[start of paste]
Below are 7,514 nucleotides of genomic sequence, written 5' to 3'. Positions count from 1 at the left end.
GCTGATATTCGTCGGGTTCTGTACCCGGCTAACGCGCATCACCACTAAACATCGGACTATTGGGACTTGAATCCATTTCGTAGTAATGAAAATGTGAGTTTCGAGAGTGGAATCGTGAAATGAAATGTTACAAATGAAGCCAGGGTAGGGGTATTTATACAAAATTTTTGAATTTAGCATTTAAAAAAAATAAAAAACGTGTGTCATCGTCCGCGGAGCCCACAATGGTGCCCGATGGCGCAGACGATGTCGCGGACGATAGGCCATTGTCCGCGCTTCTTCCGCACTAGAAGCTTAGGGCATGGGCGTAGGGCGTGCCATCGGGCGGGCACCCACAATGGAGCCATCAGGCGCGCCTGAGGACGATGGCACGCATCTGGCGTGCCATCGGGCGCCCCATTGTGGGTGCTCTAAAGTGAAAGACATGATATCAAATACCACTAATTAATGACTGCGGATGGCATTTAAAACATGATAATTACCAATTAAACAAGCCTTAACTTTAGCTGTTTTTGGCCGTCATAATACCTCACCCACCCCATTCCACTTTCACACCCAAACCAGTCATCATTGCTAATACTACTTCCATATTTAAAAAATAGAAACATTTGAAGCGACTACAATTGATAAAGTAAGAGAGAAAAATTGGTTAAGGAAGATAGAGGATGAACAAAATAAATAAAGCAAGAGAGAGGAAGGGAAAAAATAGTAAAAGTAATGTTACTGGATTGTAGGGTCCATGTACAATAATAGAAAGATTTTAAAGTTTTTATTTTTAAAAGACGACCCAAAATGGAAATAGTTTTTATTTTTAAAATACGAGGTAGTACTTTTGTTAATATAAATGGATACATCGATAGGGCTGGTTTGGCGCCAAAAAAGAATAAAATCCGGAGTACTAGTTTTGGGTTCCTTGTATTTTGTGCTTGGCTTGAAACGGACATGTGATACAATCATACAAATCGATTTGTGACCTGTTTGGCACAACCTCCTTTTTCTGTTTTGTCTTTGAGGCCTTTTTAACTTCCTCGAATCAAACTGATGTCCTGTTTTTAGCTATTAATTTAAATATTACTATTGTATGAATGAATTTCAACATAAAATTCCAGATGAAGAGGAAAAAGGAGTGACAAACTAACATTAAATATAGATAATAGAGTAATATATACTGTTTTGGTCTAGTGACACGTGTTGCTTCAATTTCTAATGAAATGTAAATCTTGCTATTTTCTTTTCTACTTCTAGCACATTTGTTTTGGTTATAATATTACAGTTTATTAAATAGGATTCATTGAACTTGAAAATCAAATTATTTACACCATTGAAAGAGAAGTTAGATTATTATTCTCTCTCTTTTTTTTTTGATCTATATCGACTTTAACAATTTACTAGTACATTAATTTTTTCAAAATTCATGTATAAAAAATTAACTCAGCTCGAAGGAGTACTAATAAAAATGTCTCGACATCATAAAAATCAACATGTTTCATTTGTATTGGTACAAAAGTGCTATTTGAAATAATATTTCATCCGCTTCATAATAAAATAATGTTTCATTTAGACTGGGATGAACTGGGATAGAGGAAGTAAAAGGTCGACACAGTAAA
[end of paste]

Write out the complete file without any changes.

Below are 7,514 nucleotides of genomic sequence, written 5' to 3'. Positions count from 1 at the left end.
GCTGATATTCGTCGGGTTCTGTACCCGGCTAACGCGCATCACCACTAAACATCGGACTATTGGGACTTGAATCCATTTCGTAGTAATGAAAATGTGAGTTTCGAGAGTGGAATCGTGAAATGAAATGTTACAAATGAAGCCAGGGTAGGGGTATTTATACAAAATTTTTGAATTTAGCATTTAAAAAAAATAAAAAACGTGTGTCATCGTCCGCGGAGCCCACAATGGTGCCCGATGGCGCAGACGATGTCGCGGACGATAGGCCATTGTCCGCGCTTCTTCCGCACTAGAAGCTTAGGGCATGGGCGTAGGGCGTGCCATCGGGCGGGCACCCACAATGGAGCCATCAGGCGCGCCTGAGGACGATGGCACGCATCTGGCGTGCCATCGGGCGCCCCATTGTGGGTGCTCTAAAGTGAAAGACATGATATCAAATACCACTAATTAATGACTGCGGATGGCATTTAAAACATGATAATTACCAATTAAACAAGCCTTAACTTTAGCTGTTTTTGGCCGTCATAATACCTCACCCACCCCATTCCACTTTCACACCCAAACCAGTCATCATTGCTAATACTACTTCCATATTTAAAAAATAGAAACATTTGAAGCGACTACAATTGATAAAGTAAGAGAGAAAAATTGGTTAAGGAAGATAGAGGATGAACAAAATAAATAAAGCAAGAGAGAGGAAGGGAAAAAATAGTAAAAGTAATGTTACTGGATTGTAGGGTCCATGTACAATAATAGAAAGATTTTAAAGTTTTTATTTTTAAAAGACGACCCAAAATGGAAATAGTTTTTATTTTTAAAATACGAGGTAGTACTTTTGTTAATATAAATGGATACATCGATAGGGCTGGTTTGGCGCCAAAAAAGAATAAAATCCGGAGTACTAGTTTTGGGTTCCTTGTATTTTGTGCTTGGCTTGAAACGGACATGTGATACAATCATACAAATCGATTTGTGACCTGTTTGGCACAACCTCCTTTTTCTGTTTTGTCTTTGAGGCCTTTTTAACTTCCTCGAATCAAACTGATGTCCTGTTTTTAGCTATTAATTTAAATATTACTATTGTATGAATGAATTTCAACATAAAATTCCAGATGAAGAGGAAAAAGGAGTGACAAACTAACATTAAATATAGATAATAGAGTAATATATACTGTTTTGGTCTAGTGACACGTGTTGCTTCAATTTCTAATGAAATGTAAATCTTGCTATTTTCTTTTCTACTTCTAGCACATTTGTTTTGGTTATAATATTACAGTTTATTAAATAGGATTCATTGAACTTGAAAATCAAATTATTTACACCATTGAAAGAGAAGTTAGATTATTATTCTCTCTCTTTTTTTTTTGATCTATATCGACTTTAACAATTTACTAGTACATTAATTTTTTCAAAATTCATGTATAAAAAATTAACTCAGCTCGAAGGAGTACTAATAAAAATGTCTCGACATCATAAAAATCAACATGTTTCATTTGTATTGGTACAAAAGTGCTATTTGAAATAATATTTCATCCGCTTCATAATAAAATAATGTTTCATTTAGACTGGGATGAACTGGGATAGAGGAAGTAAAAGGTCGACACAGTAAA